The Washington Post published Jamal Khashoggi's presumptive final column on Wednesday, with a somber note from Global Opinions editor Karen Attiah.
Attiah wrote that she received the column, titled "What the Arab World Needs Most is Free Expression," from Khashoggi's translator and assistant one day after he was reported missing in Istanbul earlier this month. The Post didn't publish it right away, Attiah explained, hoping she and Khashoggi could edit the column together, but "now I have to accept: That is not going to happen. This is the last piece of his I will edit for the Post. This column perfectly captures his commitment and passion for freedom in the Arab world. A freedom he apparently gave his life for."
In the column, Khashoggi discusses the 2018 Freedom of the World report, which declares that just one country in the Arab world, Tunisia, can be classified as "free." Three other countries are "partly free" and the rest are "not free," which Khashoggi found unacceptable. "Arabs living in these countries are either uninformed or misinformed," he said, leaving them "unable to adequately address, much less publicly discuss, matters that affect the region and their day-to-day lives."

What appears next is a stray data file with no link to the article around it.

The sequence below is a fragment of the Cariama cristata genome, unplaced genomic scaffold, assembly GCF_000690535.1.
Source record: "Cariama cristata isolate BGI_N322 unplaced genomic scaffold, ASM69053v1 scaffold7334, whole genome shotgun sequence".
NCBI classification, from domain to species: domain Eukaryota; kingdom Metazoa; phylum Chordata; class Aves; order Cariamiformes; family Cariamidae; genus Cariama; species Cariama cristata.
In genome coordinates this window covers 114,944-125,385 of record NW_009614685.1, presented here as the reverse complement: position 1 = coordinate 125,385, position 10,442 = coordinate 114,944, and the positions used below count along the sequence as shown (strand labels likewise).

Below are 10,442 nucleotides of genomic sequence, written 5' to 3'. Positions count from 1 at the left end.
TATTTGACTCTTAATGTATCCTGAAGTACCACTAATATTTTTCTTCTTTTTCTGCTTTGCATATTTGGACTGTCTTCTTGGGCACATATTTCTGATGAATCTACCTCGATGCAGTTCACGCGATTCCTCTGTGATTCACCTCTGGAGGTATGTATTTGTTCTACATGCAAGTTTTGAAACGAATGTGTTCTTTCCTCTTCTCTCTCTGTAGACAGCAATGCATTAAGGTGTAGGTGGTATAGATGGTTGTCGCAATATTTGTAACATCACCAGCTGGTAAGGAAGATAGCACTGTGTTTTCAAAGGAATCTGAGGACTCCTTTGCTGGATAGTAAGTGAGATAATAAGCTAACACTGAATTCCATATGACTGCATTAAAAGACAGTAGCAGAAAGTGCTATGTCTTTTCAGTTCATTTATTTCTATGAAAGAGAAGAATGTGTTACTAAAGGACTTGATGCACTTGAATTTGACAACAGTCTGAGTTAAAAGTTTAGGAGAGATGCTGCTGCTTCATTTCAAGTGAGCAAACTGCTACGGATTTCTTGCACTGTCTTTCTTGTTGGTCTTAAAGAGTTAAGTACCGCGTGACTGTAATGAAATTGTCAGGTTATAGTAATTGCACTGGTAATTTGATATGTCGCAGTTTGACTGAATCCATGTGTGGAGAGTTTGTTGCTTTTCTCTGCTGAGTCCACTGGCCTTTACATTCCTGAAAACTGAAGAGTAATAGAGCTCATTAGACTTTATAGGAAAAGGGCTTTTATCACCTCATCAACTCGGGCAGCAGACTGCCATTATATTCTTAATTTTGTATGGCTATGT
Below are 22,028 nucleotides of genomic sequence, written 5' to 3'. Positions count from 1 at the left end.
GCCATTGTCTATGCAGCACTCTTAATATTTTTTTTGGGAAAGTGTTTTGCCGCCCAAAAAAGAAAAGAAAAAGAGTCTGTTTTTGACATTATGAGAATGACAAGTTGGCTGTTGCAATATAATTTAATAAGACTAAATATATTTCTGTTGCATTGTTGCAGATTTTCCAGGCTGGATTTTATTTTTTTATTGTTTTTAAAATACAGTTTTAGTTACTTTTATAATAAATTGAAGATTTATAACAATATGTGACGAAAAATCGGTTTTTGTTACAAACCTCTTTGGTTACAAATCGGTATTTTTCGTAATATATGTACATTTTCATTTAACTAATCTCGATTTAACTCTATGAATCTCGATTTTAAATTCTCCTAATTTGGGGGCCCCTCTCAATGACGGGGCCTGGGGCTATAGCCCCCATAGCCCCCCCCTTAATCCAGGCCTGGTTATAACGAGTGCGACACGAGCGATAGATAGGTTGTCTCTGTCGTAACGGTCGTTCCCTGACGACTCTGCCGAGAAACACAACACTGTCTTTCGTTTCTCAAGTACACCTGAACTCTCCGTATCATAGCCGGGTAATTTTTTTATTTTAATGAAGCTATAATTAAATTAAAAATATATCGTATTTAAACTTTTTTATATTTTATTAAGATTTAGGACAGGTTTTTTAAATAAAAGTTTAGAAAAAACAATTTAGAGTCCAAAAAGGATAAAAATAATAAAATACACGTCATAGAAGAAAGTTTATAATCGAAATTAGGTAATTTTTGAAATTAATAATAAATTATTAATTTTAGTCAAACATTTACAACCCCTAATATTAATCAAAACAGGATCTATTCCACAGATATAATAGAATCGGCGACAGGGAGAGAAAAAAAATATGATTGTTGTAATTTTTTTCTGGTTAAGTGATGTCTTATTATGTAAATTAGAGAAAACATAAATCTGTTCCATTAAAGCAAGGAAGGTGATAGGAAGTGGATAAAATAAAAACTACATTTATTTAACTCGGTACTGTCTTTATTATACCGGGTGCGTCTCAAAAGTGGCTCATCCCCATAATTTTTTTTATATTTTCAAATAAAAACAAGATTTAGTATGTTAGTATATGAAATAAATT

He wrote about the crackdown on writers and newspapers in Saudi Arabia and Egypt, and the importance of providing a "platform for Arab voices." People are facing poverty, poor education, and mismanagement, he concluded, and if there could be a forum "isolated from the influence of nationalist governments spreading hate through propaganda, ordinary people in the Arab world would be able to address the structural problems their societies face." Read the entire column at The Washington Post. Catherine Garcia